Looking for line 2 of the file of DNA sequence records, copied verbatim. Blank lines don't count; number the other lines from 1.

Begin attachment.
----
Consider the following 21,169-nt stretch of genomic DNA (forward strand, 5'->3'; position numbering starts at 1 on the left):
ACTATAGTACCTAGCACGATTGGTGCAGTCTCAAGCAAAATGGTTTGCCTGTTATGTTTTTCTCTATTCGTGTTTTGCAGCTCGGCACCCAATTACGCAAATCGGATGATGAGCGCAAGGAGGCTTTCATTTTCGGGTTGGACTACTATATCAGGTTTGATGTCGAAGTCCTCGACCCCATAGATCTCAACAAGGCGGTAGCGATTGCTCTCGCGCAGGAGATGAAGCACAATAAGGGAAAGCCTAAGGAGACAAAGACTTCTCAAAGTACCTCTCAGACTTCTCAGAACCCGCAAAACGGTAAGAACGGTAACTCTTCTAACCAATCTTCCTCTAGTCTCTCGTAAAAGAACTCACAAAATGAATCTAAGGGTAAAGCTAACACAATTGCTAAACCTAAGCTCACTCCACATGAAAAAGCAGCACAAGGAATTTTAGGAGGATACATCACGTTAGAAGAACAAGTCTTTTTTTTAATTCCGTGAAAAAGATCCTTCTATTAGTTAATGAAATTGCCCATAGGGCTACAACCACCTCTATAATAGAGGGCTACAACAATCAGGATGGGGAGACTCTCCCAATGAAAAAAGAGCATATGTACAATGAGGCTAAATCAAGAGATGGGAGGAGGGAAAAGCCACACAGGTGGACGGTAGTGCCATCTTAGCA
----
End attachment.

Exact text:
ACTATAGTACCTAGCACGATTGGTGCAGTCTCAAGCAAAATGGTTTGCCTGTTATGTTTTTCTCTATTCGTGTTTTGCAGCTCGGCACCCAATTACGCAAATCGGATGATGAGCGCAAGGAGGCTTTCATTTTCGGGTTGGACTACTATATCAGGTTTGATGTCGAAGTCCTCGACCCCATAGATCTCAACAAGGCGGTAGCGATTGCTCTCGCGCAGGAGATGAAGCACAATAAGGGAAAGCCTAAGGAGACAAAGACTTCTCAAAGTACCTCTCAGACTTCTCAGAACCCGCAAAACGGTAAGAACGGTAACTCTTCTAACCAATCTTCCTCTAGTCTCTCGTAAAAGAACTCACAAAATGAATCTAAGGGTAAAGCTAACACAATTGCTAAACCTAAGCTCACTCCACATGAAAAAGCAGCACAAGGAATTTTAGGAGGATACATCACGTTAGAAGAACAAGTCTTTTTTTTAATTCCGTGAAAAAGATCCTTCTATTAGTTAATGAAATTGCCCATAGGGCTACAACCACCTCTATAATAGAGGGCTACAACAATCAGGATGGGGAGACTCTCCCAATGAAAAAAGAGCATATGTACAATGAGGCTAAATCAAGAGATGGGAGGAGGGAAAAGCCACACAGGTGGACGGTAGTGCCATCTTAGCA